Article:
At 1245 local time on the morning of Saturday September 21 between 10 and 15 armed gunmen entered the Westgate mall in Nairobi. They forced entry through a café on the ground floor after killing several people and shooting up vehicles in the vicinity. The Westgate mall was busy as lunchtime approached, with a number of foreigners as well as Kenyans within the building. Although reported as an attempted robbery gone wrong for the first few hours after the initial break-in, al-Qaeda linked Somali group al-Shabaab credibly claimed responsibility for the assault via Twitter on the afternoon of September 21.
Kenyan personnel broke into the centre that evening, by which point the gunmen had taken hostages. According those who have escaped since the initial attack, gunmen released Muslims, asking people to recite the Shahada in order to weed out non-believers. One man claims to have been released after showing identity papers with a Muslim sounding name. Foreigners and non-Muslims were deliberately targeted, and a number of Westerners are known to be amongst the dead. A Kenyan assault began in the evening of 23 September, and the siege was declared over on September 24 after much of the building collapsed – reportedly after a fire started as a defensive measure by the attackers. Casualty figures are currently assessed to be 72 killed at the time of writing, and while further deaths may be confirmed this tally is not expected to rise sharply. The Kenyan government reports that it has 11 of the assailants in custody.
This attack comes as al-Shabaab face increase pressure in their Somali homeland, with AMISOM (to which Kenya has committed several thousand troops) squeezing the militants and making the group’s quasi-military operations increasingly difficult. We previously noted that after losing Kismayo last year Al-Shabaab were likely to turn increasingly to regional terrorism (see report of April 11). The group have conducted operations abroad in recent years, including a bombing in Uganda during the 2010 FIFA World Cup and over 60 small grenade attacks in Nairobi since 2011. However, this attack is a marked escalation, reflecting the outcome of infighting in the group between those who wished to focus on the struggle in Somalia and those who felt that operations needed to be taken abroad. Nairobi presents a comparatively accessible area of operations, with a large Somali diaspora in the Eastleigh quarter of the city being an enabler. Al-Shabaab had specifically threatened attacks against the Israeli-owned Westgate mall in the past, as well as the city’s “tall buildings”, and all contributors to AMISOM are at risk.
Reflecting the make-up of al-Shabaab’s external operations wing, it currently appears that the attackers include some people from Western countries, although rumours that British woman Samatha Lewthwaite was involved in the attacks currently appears unfounded. The suggestion that the attackers distinguished between Muslim and non-Muslim targets is evidence that the group may be seeking to answer criticisms of not targeting ‘legitimate’ (i.e. non-Muslim) targets, and shows a shift towards Takfiri ideology that we have also seen elsewhere – a notable trend across al-Qaeda
The tactics of this attack are similar and likely inspired by the attack on the Algerian gas facility at In Amenas earlier this year and the Mumbai attacks of 2008, with attackers arriving swiftly and causing relatively high numbers of casualties with small arms before settling down for a long-term, attention grabbing siege. Hostages are held primarily to complicate the security force response. In this case, the occupation of several strong points in the mall allowed militants to maintain a grip on the facility for a substantial time as the security forces moved in.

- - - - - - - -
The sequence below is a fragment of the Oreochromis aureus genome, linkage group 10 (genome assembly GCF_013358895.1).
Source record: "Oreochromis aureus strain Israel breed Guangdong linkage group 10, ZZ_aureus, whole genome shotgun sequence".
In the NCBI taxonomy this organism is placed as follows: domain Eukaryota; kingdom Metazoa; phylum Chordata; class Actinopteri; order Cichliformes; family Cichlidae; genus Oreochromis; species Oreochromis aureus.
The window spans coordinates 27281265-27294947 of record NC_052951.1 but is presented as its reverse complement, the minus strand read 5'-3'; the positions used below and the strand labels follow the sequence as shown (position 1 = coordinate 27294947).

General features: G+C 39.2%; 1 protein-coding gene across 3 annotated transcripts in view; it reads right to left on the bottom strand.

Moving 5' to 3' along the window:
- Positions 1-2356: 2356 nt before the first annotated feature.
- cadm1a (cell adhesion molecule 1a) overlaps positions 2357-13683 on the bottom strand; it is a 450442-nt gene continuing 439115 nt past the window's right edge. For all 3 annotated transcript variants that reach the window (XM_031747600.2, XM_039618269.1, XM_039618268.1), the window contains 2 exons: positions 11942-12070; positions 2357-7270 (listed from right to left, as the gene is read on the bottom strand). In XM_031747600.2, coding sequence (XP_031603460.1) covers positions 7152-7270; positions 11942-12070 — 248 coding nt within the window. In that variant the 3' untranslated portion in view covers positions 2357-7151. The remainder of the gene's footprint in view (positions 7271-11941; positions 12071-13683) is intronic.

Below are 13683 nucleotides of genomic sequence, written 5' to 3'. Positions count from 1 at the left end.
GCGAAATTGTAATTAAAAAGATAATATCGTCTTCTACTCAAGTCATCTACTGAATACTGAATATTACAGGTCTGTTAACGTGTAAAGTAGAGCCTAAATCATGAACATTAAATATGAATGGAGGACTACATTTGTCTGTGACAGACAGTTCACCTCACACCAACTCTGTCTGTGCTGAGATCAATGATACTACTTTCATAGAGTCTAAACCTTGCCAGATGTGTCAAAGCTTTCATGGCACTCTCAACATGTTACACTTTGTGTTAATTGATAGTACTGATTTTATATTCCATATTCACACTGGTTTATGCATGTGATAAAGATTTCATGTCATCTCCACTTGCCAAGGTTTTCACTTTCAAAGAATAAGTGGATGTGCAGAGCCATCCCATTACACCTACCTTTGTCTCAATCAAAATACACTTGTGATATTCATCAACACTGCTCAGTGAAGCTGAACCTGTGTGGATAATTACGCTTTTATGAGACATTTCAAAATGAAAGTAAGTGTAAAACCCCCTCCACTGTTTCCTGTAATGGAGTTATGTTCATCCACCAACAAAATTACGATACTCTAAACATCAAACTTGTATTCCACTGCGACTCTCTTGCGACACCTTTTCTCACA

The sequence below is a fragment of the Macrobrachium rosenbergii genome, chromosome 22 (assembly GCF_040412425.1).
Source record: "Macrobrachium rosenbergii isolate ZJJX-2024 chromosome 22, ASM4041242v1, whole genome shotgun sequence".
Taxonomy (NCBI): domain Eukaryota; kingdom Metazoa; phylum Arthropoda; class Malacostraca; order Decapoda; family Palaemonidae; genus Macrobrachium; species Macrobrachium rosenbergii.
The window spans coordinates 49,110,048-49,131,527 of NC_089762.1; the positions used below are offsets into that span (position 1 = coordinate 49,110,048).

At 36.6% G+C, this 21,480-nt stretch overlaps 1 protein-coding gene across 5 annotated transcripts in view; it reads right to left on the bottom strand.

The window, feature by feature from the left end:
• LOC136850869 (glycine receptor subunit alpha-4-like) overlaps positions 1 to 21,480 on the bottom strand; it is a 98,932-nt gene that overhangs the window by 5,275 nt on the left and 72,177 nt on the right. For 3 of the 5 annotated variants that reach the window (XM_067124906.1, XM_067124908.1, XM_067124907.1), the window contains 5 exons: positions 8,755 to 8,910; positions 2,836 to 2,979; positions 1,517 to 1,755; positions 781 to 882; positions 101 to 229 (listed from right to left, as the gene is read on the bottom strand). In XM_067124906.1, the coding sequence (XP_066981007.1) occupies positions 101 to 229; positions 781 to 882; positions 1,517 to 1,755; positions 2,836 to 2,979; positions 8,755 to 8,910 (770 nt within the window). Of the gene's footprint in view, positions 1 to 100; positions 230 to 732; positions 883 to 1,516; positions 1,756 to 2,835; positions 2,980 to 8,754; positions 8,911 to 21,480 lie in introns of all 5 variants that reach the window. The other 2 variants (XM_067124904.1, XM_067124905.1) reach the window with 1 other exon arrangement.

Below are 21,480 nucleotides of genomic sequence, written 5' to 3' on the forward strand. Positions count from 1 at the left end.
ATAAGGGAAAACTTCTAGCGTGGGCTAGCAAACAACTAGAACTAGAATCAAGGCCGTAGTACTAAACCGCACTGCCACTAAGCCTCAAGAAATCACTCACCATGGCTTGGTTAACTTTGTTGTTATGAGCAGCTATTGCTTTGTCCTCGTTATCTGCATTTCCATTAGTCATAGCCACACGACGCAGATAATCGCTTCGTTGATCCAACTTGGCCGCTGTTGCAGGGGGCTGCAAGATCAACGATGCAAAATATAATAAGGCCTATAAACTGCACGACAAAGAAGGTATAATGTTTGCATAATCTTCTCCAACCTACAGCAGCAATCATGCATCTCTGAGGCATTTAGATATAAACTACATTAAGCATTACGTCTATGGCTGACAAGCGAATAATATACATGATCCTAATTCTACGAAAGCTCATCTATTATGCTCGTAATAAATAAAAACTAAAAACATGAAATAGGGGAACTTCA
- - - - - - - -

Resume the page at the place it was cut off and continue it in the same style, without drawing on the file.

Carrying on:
The success of this raid from the point of view of the militants lies in both the casualty toll and the media coverage of the incident, which was extensive and global. Al-Shabaab have engaged in a comparatively successful media campaign on Twitter despite efforts to shut down their feed, with their version of events often quoted by reputable news agencies around the world. The raid has revived fears of small-arms tactics being used for attacks in the West, and has drawn attention to ‘soft’ targets such as malls (a trend again helped by media coverage). Although Somali jihadist groups are known to have looked at the tactic in London before, an attack of this sort is nonetheless likely to prove difficult to conduct in the UK due to the comparatively close control of firearms and particularly ammunition. Somali diasporas do however offer a source of funding and recruitment, as well as serving as a potential base for operations.
While the security situation in Kenya remains tense we do not currently believe there is any reason to evacuate Western staff from the country as security personnel move to take control of the situation. Staff should however remain cautious and vigilant, and unnecessary travel is generally being advised against. Due to proximity, visibility in AMISOM (or in suppressing Islamist militant activity in the past in Ethiopia’s case) and pre-existing al-Shabaab networks, Ethiopia, Uganda and Kenya are likely to continue to be targeted in future. Indeed, at the time of writing a second attack has been reported in Wajir county in Kenya’s troubled northeast, with paramilitary assailants from al-Shabaab allegedly throwing grenades and shooting into a shopping centre in a symbolic act. This shows how areas on the Somali border remain particularly risky (with Westerners also being targeted in kidnap for ransom schemes) and we advise against all but the most essential travel to these regions.